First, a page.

by Joyce Coronel
PHOENIX (CNS) – When the news broke that Father John Lankeit, rector of SS. Simon and Jude Cathedral, was changing policy on altar servers, secular media outlets were quick to offer their take on the development.
From now on at the Phoenix Diocese’s cathedral, only boys will be altar servers. Girls who are currently serving in that capacity will have the opportunity to train as sacristans.
“There were about five or six girls who were still serving and I called their parents to explain there would be a transition,” Father Lankeit said. “I invited them, told them they are welcome right away to begin training as sacristans.”
The news may have come as a bit of a shock to some local Catholics, but Father Lankeit attributes that to those who are, unknowingly perhaps, more influenced by society rather than by Church teaching.
The decision, he said, is a way to honor the God-given dignity of both men and women. It’s also one way to encourage more vocations to the priesthood and religious life.
“If you look around the church – and I’m talking about the overall Church – if you look at dioceses, if you look at religious orders and you look at parishes where they have the clear honoring of the distinction and the complementarity of men and women, you see both vocations flourish,” Father Lankeit told The Catholic Sun, the diocesan newspaper. “And when I say both vocations, I mean to the priesthood as well as vocations to the consecrated religious life.”
He pointed to a parish in Ann Arbor, Mich., as one such example. In 2008, the parish had 22 seminarians, Father Lankeit said. He also mentioned the Diocese of Lincoln, Neb., which similarly reserves altar service to boys and has seen strong growth in vocations to the priesthood.
Father Lankeit understands his decision regarding altar servers may be upsetting to some.
“If the question is approached just from an emotional standpoint, I can understand why people would be upset because they’re looking at it in terms of a question of rights – and they’re interpreting it in such a way that somebody’s rights are being denied,” he said.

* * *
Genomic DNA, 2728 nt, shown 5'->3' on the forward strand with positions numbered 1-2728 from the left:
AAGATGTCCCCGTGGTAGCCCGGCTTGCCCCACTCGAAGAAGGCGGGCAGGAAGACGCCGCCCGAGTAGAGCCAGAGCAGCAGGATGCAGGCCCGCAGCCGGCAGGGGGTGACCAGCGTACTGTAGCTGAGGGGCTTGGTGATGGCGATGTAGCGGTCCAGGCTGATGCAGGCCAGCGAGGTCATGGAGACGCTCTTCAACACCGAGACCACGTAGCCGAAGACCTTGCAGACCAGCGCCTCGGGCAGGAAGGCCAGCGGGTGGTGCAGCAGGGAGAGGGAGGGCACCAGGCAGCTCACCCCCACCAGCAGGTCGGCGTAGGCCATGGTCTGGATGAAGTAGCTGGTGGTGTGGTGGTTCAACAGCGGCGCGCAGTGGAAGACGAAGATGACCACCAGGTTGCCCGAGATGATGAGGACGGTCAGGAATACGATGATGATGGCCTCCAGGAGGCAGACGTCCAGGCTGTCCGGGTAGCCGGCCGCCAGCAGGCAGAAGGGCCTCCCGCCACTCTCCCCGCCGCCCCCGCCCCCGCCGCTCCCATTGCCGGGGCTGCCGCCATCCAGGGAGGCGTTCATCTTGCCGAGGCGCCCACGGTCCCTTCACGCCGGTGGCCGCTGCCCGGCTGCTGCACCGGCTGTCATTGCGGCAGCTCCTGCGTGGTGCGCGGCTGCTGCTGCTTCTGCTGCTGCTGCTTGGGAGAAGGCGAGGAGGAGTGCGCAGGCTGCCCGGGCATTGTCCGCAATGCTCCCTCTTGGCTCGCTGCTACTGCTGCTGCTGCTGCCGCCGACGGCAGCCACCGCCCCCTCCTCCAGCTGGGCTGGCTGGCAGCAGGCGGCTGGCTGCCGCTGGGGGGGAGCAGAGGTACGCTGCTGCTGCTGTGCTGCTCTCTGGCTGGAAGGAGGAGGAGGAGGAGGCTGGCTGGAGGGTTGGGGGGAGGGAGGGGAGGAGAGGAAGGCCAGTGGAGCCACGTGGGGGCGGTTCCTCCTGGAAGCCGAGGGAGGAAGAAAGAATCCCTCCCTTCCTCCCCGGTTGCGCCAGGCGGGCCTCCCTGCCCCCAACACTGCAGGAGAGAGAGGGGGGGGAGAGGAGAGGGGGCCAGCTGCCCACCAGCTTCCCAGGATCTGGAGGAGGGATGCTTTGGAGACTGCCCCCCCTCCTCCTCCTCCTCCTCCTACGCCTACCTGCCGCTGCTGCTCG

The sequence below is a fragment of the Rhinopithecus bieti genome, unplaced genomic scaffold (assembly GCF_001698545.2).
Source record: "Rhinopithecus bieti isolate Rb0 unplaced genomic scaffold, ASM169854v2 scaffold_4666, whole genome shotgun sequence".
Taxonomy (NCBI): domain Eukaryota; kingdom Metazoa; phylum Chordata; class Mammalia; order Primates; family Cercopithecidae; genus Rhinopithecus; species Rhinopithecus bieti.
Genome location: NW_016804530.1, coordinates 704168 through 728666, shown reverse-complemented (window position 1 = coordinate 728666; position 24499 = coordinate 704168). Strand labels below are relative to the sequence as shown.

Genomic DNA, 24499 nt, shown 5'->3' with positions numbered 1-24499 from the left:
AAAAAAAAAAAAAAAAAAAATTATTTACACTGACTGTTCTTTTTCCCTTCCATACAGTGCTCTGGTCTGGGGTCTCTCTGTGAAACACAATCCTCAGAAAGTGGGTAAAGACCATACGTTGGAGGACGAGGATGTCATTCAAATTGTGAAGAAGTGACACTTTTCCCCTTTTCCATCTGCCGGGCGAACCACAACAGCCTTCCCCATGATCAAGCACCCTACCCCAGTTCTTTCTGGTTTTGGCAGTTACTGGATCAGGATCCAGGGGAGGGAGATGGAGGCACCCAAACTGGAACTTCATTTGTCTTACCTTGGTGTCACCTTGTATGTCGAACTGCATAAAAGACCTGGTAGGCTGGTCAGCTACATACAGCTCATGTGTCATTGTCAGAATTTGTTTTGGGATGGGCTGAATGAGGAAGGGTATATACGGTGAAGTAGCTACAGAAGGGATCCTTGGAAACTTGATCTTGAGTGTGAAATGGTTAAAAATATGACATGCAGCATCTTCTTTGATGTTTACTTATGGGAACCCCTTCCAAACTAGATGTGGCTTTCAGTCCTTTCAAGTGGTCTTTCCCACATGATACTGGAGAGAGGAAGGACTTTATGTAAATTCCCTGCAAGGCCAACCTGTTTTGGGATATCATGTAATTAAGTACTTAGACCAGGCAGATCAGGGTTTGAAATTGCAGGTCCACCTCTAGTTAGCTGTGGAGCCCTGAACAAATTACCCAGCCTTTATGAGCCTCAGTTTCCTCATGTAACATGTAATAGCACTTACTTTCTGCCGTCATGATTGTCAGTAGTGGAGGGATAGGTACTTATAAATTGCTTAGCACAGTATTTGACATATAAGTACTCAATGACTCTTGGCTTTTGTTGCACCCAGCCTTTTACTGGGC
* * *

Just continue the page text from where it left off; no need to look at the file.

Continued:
The fact is, Father Lakeit said, becoming an altar server is not at all about rights. The same goes, he said, for the priesthood.
“Prior to my ordination, as a single, Catholic man, I had no right whatsoever to the priesthood. And so when I went into the seminary, I was determining whether or not Jesus Christ was calling me to be a priest, but the Church was likewise discerning me and the ultimate decision was the Church’s,” Father Lankeit said. “Even if I felt very, very strongly at the bottom of my heart that I was called to be a priest and the Church didn’t recognize that, I had to accept that.”
Unfortunately, when the secular world steps in to comment on whether altar servers should only be male, the issue is examined from an emotional point of view, rather than considered in light of the reasons behind the decision, he said.
Father Lankeit pointed to paragraph 47 of the 2004 liturgical instruction, “Redemptionis Sacramentum” (“The Sacrament of Redemption”), promulgated by the Vatican’s Congregation for Divine Worship and Discipline of the Sacrament. The text, he said, confirms something he already knew: The vast majority of men who are priests were once altar servers.
“It is altogether laudable to maintain the noble custom by which boys or youths, customarily termed servers, provide service of the altar after the manner of acolytes, and receive catechesis regarding their function in accordance with their power of comprehension,” the instruction reads in part. “Nor should it be forgotten that a great number of sacred ministers over the course of the centuries have come from among boys such as these.”
While the “Redemptionis Sacramentum” says girls or women may be admitted as altar servers, it leaves the decision to the local bishop’s discretion.
Father Paul Sullivan, director of vocations for the Phoenix Diocese, said that pastors, such as Father Lankeit, must decide what is best for their parish.
Where there is strong formation of young men, Father Sullivan said, there are more vocations to the priesthood. He said that such formation stresses service and avoids a false egalitarianism and false clericalism.